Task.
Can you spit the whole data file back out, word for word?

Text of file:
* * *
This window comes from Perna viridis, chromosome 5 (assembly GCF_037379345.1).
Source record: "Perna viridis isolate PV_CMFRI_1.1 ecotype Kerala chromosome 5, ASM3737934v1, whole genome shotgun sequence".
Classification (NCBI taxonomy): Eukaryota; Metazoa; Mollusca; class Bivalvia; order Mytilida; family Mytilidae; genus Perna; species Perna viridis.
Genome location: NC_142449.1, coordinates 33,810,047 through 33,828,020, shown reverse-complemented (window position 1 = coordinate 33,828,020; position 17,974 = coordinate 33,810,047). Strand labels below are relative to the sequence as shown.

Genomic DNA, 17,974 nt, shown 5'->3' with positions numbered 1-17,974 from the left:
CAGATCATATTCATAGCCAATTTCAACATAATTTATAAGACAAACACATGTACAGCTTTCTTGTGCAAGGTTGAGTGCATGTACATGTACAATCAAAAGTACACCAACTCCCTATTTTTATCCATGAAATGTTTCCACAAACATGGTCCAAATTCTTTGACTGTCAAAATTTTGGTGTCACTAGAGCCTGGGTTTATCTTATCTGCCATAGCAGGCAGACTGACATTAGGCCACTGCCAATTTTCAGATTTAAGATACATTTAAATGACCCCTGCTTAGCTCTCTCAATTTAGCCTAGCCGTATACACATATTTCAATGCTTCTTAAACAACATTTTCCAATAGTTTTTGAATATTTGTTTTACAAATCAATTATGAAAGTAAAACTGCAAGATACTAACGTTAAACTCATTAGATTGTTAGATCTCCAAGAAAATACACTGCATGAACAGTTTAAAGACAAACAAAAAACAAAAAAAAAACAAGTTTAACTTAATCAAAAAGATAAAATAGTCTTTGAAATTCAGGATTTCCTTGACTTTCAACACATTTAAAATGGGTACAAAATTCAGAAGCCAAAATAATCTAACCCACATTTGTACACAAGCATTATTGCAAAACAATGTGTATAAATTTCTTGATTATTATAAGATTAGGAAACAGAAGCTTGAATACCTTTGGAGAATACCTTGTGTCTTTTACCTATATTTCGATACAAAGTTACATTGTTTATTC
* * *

This window comes from Perna viridis, chromosome 5 (assembly GCF_037379345.1).
Source record: "Perna viridis isolate PV_CMFRI_1.1 ecotype Kerala chromosome 5, ASM3737934v1, whole genome shotgun sequence".
Classification (NCBI taxonomy): Eukaryota; Metazoa; Mollusca; class Bivalvia; order Mytilida; family Mytilidae; genus Perna; species Perna viridis.
Genome location: NC_142449.1, coordinates 33,810,047 through 33,828,020, shown reverse-complemented (window position 1 = coordinate 33,828,020; position 17,974 = coordinate 33,810,047). Strand labels below are relative to the sequence as shown.

Genomic DNA, 17,974 nt, shown 5'->3' with positions numbered 1-17,974 from the left:
CAGATCATATTCATAGCCAATTTCAACATAATTTATAAGACAAACACATGTACAGCTTTCTTGTGCAAGGTTGAGTGCATGTACATGTACAATCAAAAGTACACCAACTCCCTATTTTTATCCATGAAATGTTTCCACAAACATGGTCCAAATTCTTTGACTGTCAAAATTTTGGTGTCACTAGAGCCTGGGTTTATCTTATCTGCCATAGCAGGCAGACTGACATTAGGCCACTGCCAATTTTCAGATTTAAGATACATTTAAATGACCCCTGCTTAGCTCTCTCAATTTAGCCTAGCCGTATACACATATTTCAATGCTTCTTAAACAACATTTTCCAATAGTTTTTGAATATTTGTTTTACAAATCAATTATGAAAGTAAAACTGCAAGATACTAACGTTAAACTCATTAGATTGTTAGATCTCCAAGAAAATACACTGCATGAACAGTTTAAAGACAAACAAAAAACAAAAAAAAAACAAGTTTAACTTAATCAAAAAGATAAAATAGTCTTTGAAATTCAGGATTTCCTTGACTTTCAACACATTTAAAATGGGTACAAAATTCAGAAGCCAAAATAATCTAACCCACATTTGTACACAAGCATTATTGCAAAACAATGTGTATAAATTTCTTGATTATTATAAGATTAGGAAACAGAAGCTTGAATACCTTTGGAGAATACCTTGTGTCTTTTACCTATATTTCGATACAAAGTTACATTGTTTATTC